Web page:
Proclamation 184—Submitting the Constitution of the State of Mississippi to the Voters of the State
By the President of the United States of America
In pursuance of the provisions of the act of Congress approved April 10, 1869, I hereby designate Tuesday, the 30th day of November, 1869, as the time for submitting the constitution adopted on the 15th day of May, 1868, by the convention which met in Jackson, Miss., to the voters of said State registered at the date of such submission, viz, November 30, 1869.
And I submit to a separate vote that part of section 3 of Article VII of said constitution which is in the following words:
That I am not disfranchised in any of the provisions of the acts known as the reconstruction acts of the Thirty-ninth and Fortieth Congress, and that I admit the political and civil equality of all men. So help me God: Provided, If Congress shall at any time remove the disabilities of any person disfranchised in said reconstruction acts of the said Thirty-ninth and Fortieth Congress (and the legislature of this State shall concur therein), then so much of this oath, and so much only, as refers to the said reconstruction acts shall not be required of such person so pardoned to entitle him to be registered.
And I further submit to a separate vote section 5 of the same article of said constitution, which is in the following words:
No person shall be eligible to any office of profit or trust, civil or military, in this State who, as a member of the legislature, voted for the call of the convention that passed the ordinance of secession, or who, as a delegate to any convention, voted for or signed any ordinance of secession, or who gave voluntary aid, countenance, counsel, or encouragement to persons engaged in armed hostility to the United States, or who accepted or attempted to exercise the functions of any office, civil or military, under any authority or pretended government, authority, power, or constitution within the United States hostile or inimical thereto, except all persons who aided reconstruction by voting for this convention or who have continuously advocated the assembling of this convention and shall continuously and in good faith advocate the acts of the same; but the legislature may remove such disability: Provided , That nothing in this section, except voting for or signing the ordinance of secession, shall be so construed as to exclude from office the private soldier of the late so-called Confederate States army.
And I further submit to a separate vote section 5 of Article XII of the said constitution, which is in the following words:
The credit of the State shall not be pledged or loaned in aid of any person, association, or corporation; nor shall the State hereafter become a stockholder in any corporation or association.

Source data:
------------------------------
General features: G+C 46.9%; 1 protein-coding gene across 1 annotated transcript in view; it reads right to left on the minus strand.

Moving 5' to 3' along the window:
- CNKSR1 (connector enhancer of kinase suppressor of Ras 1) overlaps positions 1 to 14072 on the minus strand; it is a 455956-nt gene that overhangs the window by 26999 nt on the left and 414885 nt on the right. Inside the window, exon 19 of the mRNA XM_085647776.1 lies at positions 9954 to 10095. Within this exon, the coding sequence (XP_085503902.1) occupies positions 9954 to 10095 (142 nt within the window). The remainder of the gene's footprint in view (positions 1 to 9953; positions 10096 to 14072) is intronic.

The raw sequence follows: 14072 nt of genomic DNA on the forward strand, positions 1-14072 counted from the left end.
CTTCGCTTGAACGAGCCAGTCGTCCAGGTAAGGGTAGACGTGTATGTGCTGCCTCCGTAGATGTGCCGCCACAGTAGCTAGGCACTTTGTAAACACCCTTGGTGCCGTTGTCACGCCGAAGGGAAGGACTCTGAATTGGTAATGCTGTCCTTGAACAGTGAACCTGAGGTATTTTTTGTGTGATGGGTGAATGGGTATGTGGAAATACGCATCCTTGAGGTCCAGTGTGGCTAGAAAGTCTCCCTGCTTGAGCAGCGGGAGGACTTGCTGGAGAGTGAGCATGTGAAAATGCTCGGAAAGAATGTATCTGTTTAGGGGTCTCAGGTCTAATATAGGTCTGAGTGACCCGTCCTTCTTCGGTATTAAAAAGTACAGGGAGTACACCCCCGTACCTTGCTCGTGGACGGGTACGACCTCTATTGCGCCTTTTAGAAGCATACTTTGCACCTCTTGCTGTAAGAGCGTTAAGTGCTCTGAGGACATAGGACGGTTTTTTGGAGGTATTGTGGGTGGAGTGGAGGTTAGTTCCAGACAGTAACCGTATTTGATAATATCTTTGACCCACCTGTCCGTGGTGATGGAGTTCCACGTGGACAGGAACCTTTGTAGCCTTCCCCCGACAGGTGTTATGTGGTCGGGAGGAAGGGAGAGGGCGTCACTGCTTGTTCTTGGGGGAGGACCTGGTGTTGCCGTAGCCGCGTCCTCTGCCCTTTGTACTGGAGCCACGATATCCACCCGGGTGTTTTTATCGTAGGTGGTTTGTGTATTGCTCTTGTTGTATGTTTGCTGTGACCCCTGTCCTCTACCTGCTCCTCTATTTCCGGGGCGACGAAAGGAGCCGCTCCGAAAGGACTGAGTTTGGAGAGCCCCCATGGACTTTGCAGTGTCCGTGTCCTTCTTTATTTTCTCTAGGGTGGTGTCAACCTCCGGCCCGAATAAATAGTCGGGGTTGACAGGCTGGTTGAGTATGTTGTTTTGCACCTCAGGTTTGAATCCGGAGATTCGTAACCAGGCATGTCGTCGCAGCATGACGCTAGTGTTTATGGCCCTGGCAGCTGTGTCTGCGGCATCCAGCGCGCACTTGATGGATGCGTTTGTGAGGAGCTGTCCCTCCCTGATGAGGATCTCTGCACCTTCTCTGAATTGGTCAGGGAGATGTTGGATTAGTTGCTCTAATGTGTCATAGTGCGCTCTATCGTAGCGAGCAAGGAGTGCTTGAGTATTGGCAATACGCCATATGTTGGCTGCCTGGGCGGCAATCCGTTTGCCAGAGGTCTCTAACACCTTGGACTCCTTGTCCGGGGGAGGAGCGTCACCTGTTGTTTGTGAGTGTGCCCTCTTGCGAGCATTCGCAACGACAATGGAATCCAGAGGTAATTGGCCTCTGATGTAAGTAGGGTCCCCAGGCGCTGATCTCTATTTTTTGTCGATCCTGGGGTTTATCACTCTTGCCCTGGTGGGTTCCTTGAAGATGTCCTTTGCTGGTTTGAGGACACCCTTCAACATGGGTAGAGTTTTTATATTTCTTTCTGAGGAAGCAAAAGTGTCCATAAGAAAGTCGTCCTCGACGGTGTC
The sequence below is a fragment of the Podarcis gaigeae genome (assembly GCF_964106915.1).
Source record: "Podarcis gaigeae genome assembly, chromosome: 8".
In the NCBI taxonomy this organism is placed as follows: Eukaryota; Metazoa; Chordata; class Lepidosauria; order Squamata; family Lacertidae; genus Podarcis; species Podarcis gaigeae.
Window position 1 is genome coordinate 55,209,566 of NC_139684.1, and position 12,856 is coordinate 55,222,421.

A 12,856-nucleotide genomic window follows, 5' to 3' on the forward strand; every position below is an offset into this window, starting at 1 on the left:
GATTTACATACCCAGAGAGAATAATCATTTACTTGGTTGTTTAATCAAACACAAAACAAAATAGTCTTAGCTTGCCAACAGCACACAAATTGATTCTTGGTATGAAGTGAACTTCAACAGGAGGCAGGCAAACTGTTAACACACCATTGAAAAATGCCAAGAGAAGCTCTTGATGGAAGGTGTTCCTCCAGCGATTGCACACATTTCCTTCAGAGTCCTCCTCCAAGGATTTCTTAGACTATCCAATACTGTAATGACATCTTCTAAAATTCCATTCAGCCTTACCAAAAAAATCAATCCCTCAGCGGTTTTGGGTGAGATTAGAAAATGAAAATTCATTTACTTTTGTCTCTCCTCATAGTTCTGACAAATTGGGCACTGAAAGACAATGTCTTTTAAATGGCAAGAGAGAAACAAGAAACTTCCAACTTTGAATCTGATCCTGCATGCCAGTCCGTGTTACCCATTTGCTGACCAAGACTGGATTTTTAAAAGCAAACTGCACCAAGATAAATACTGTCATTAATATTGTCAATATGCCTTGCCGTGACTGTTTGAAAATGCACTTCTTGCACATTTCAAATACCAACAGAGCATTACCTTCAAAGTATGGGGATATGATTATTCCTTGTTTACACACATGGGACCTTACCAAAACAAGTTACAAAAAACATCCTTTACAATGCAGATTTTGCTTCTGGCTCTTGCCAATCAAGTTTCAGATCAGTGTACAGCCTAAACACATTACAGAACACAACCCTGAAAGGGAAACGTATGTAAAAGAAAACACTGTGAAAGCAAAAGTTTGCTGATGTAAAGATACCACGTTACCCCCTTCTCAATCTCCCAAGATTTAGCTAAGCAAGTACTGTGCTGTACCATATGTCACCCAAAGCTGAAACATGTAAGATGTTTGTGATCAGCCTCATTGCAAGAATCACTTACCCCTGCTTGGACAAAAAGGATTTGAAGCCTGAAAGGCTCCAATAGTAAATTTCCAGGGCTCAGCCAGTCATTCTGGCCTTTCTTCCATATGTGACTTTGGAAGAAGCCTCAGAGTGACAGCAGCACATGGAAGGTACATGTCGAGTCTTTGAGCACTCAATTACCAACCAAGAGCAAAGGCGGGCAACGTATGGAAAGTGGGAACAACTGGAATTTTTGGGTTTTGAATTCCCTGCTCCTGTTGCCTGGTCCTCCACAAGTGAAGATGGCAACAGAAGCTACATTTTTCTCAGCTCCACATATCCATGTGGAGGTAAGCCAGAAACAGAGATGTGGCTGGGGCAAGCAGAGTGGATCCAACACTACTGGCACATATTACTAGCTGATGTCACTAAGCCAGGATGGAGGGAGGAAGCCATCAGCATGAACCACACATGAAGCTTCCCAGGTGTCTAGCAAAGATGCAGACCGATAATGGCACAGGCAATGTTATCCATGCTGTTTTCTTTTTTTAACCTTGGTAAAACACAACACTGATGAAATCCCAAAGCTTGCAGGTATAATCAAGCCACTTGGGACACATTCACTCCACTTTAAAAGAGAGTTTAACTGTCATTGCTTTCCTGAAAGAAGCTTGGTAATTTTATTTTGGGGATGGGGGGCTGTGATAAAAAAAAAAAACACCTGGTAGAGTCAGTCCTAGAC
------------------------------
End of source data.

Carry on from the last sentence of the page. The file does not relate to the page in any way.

And I further submit to a separate vote part of the oath of office prescribed in section 26 of Article XII of the said constitution, which is in the following words:
That I have never, as a member of any convention, voted for or signed any ordinance of secession; that I have never, as a member of any State legislature, voted for the call of any convention that passed any such ordinance.
The above oath shall also be taken by all the city and county officers before entering upon their duties, and by all other State officials not included in the above provision. I direct the vote to be taken upon each of the above-cited provisions alone, and upon the other portions of the said constitution in the following manner, viz:
Each voter favoring the ratification of the constitution (excluding the provisions above quoted), as adopted by the convention of May 15, 1868, shall express his judgment by voting for the constitution.
Each voter favoring the rejection of the constitution (excluding the provisions above quoted) shall express his judgment by voting against the constitution.
Each voter will be allowed to cast a separate ballot for or against either or both of the provisions above quoted.
It is understood that sections 4, 5, 6, 7, 8, 9, 10, 11, 12, 13, 14, and 15 of Article XIII, under the head of "Ordinance," are considered as forming no part of the said constitution.
In testimony whereof I have hereunto set my hand and caused the seal of the United States to be affixed.
Done at the city of Washington, this 13th day of July, A. D. 1869, and of the Independence of the United States of America the ninety-fourth.
U. S. GRANT.
By the President:
HAMILTON FISH, Secretary of State.
Ulysses S. Grant, Proclamation 184—Submitting the Constitution of the State of Mississippi to the Voters of the State Online by Gerhard Peters and John T. Woolley, The American Presidency Project https://www.presidency.ucsb.edu/node/204433